Durham a place full of surprises

PUBLISHED: 23:11 14 February 2010 | UPDATED: 16:14 20 February 2013

Durham Cathedral and the Museum of Archeology reflected in the water of the Wear

Durham Cathedral and the Museum of Archeology reflected in the water of the Wear

A vertically challenged lothario, a bronze ruminant and a bridge with invisible arches - Durham has some surprising features

Apparently, there's a bit of rivalry between the two big cities of Tyne and Wear. Something to do with football, or so I've been told.

However, what both Newcastle and Sunderland lack are the mortal remains of a vertically challenged Polish lothario, a metal ruminant and a bridge with invisible architectural features. To see all these and more you need to travel to the third city in Tyne and Wear, Durham.

To start this month's walk, go to the east bank of the River Wear on Silver Street and follow the signs for the Riverbank Footpaths and the Archaeology Museum.

The Durham University Museum of Archaeology is housed in the Old Fulling Mill, which nestles on the banks of the River Wear.

The manufacture of cloth was once an important part of the economy of the city and fulling refers to the process in which cloth is cleaned and beaten in water. This shrinks the fibres in the fabric, so clothing made from this material would be more dense and therefore warmer to wear, something to be thankful for during the long northern winters, before the invention of central heating and home insulation.

The Museum made its home in the mill in 1975, the permanent collection opening in 1986. If we weren't on a walk it would be all too easy to be diverted by the museum's collection of archaeological finds from the city's environs, including medieval objects found during a major excavation of Saddler Street in 1974.

From the museum continue along the path, passing the eastern end of Prebends bridge. Just beyond the bridge is the arresting sight of a small Greek temple nestling between the trees.

This was the summer home of Count Jzef Boruwlaski, a Polish adventurer who settled in Durham in 1791. A hit with the ladies, and much respected by the men of Durham, he was buried in the cathedral after his death in 1837. The curious will find his grave just inside the main door, a 15 inch square stone tablet marked JB. Not a particularly generous tribute, you may think, until you discover that Jzef was only 3 feet 3 inches tall.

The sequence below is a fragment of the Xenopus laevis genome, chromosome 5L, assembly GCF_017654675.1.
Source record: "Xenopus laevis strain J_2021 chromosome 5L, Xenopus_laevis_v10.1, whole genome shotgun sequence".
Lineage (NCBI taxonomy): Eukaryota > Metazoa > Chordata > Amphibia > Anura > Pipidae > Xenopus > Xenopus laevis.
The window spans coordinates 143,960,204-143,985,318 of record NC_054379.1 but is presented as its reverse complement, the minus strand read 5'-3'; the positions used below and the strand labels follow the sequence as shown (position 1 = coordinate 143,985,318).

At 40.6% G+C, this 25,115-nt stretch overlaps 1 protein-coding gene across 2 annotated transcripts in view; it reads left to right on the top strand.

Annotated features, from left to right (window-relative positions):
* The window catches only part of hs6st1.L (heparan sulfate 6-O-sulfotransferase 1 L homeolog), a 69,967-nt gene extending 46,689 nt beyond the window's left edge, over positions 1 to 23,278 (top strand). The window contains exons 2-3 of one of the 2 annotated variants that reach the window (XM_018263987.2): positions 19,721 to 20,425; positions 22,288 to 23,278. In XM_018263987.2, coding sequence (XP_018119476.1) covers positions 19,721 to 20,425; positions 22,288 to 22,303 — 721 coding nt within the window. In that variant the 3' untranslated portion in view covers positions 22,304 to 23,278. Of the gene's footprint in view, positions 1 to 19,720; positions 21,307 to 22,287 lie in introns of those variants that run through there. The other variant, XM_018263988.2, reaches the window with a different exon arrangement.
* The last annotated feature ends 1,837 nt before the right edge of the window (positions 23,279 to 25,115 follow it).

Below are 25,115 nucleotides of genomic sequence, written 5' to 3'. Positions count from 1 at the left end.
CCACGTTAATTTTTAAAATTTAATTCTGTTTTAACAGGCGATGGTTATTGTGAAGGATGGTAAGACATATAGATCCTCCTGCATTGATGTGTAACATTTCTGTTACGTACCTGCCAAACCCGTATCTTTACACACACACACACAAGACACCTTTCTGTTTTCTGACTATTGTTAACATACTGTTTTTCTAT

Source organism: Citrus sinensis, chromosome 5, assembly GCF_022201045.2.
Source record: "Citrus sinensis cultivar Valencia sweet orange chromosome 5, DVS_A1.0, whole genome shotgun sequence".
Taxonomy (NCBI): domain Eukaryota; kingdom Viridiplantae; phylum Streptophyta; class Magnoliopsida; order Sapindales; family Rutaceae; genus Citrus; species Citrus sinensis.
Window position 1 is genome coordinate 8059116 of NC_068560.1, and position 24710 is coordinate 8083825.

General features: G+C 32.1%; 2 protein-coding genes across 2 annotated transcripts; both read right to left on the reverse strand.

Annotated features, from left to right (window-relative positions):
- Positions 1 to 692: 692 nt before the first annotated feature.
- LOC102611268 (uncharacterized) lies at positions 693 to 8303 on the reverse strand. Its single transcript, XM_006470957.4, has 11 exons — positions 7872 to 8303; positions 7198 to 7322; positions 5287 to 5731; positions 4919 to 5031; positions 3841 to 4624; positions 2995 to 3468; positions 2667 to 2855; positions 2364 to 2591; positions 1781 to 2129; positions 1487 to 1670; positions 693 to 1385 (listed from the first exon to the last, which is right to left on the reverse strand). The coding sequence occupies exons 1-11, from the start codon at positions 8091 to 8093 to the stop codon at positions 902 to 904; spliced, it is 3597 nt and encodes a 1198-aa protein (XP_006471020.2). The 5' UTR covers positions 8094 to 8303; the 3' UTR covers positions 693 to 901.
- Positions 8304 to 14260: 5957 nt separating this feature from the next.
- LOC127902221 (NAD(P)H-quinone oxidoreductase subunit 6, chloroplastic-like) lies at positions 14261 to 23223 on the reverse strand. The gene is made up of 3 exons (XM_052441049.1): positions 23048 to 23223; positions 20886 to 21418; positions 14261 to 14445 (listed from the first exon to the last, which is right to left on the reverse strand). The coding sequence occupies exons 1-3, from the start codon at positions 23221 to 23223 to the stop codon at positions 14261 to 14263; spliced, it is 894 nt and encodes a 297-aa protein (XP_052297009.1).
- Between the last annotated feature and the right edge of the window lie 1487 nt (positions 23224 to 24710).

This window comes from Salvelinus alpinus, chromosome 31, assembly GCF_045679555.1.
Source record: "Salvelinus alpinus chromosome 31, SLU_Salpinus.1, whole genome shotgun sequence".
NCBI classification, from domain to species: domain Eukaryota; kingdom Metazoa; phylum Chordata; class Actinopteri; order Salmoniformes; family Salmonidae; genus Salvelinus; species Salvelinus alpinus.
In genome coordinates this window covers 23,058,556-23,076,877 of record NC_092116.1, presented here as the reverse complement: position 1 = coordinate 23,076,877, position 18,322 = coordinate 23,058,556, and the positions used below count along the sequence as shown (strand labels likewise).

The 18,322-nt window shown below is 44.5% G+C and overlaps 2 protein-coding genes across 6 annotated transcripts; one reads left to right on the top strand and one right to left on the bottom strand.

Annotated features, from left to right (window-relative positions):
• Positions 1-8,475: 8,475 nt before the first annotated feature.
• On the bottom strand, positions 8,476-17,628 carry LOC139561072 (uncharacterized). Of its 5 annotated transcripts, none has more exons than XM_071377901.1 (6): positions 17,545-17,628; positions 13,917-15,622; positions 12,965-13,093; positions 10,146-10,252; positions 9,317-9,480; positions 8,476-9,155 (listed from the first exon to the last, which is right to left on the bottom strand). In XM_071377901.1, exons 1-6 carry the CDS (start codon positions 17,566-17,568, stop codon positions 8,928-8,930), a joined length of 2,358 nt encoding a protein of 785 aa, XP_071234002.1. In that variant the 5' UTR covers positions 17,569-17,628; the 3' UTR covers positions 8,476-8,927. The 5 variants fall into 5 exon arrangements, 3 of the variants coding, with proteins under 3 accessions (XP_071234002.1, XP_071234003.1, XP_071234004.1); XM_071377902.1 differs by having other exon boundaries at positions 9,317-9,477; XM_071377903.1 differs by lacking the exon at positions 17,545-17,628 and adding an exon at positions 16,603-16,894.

The path now curves gently northeast, following the loop of the river that surrounds the oldest part of the city. Hidden in the trees above the river are the campuses of St Johns and St Chads, two of the colleges of the University of Durham. It is claimed that Durham is the third oldest university in England after Cambridge and Oxford, and like those two venerable institutions it is collegiate in structure.

Fortunately for us mere mortals there are no entrance requirements to pass through the arches of Elvet Bridge as we continue along the riverbank path. The bridge was built in 1160 and it has ten arches across the Wear valley. Or could it be 14?

The disputed arches were mentioned in passing by the 16th century antiquarian, John Leland, and now no-one knows where they are. Either Mr. Leland had one too many in a pub nearby or, more charitably, the other arches are now buried under the streets on either side of the bridge.

Continue under the bridge, passing the boat-hire dock as you do so. Boating is a popular sport on the Wear and it would be a strange day indeed not to see someone sculling through the water. Indeed, Durham has one of the oldest amateur rowing clubs in the country. We'll be passing its clubhouse a bit later, but for now keep to the tree-lined river path, unless you're tempted to mess around in a boat for the afternoon.

Follow the path along the river for one mile to a splendid modern suspension footbridge over the Wear. Cross over the bridge, turning immediately right to take the path that follows the edge of a wood. Continue past playing fields through a second wood to a road. Turn right and follow the path passing the clubhouse of the rowing club mentioned earlier.

We soon come to a bronze sculpture of a cow by the artist Andrew Burton. Durham was founded, so legend has it, by monks looking for a place to lay the remains of St Cuthbert to reSt In a vision, one of the monks was told of a place named Dunholm, a place unknown to him or any of his brethren.

It wasn't until they overheard an old woman being directed to Dunholm in search of her lost cow that they found what they were looking for. Burton's sculpture commemorates this legend, though, sadly, the story doesn't relate whether the old woman ever found her errant animal.

Now pass the modern buildings at the end of the grassed area to come out onto New Elvet. Cross over at the lights and walk along New Elvet to Church Street and the grounds of St Oswalds. Follow the path as it drops back down to the riverside, passing through the grounds of the church as it does so.

Carry on to Prebends bridge and from there keep to the path that skirts the river, through a cluster of buildings to the weir on the Wear.

This spot is undoubtedly the most photographed view of Durham. Across the river stands Durham Cathedral, an architectural masterpiece that has dominated the life of the city since the 11th century. Built in the Romanesque style, it is commonly regarded as one of the finest Norman churches in Europe. Little wonder that it is now a UNESCO World Heritage Site.

After a suitable length of time admiring the scene, continue along the path back to Silver Street Bridge. If all this history hasn't exhausted you, stop on the bridge for an absolutely splendid view of Durham Castle.

Marvel at the fact that the keep is home to over 100 students, making it the oldest student hall of residence in Britain, and then finish the walk by crossing over the bridge.

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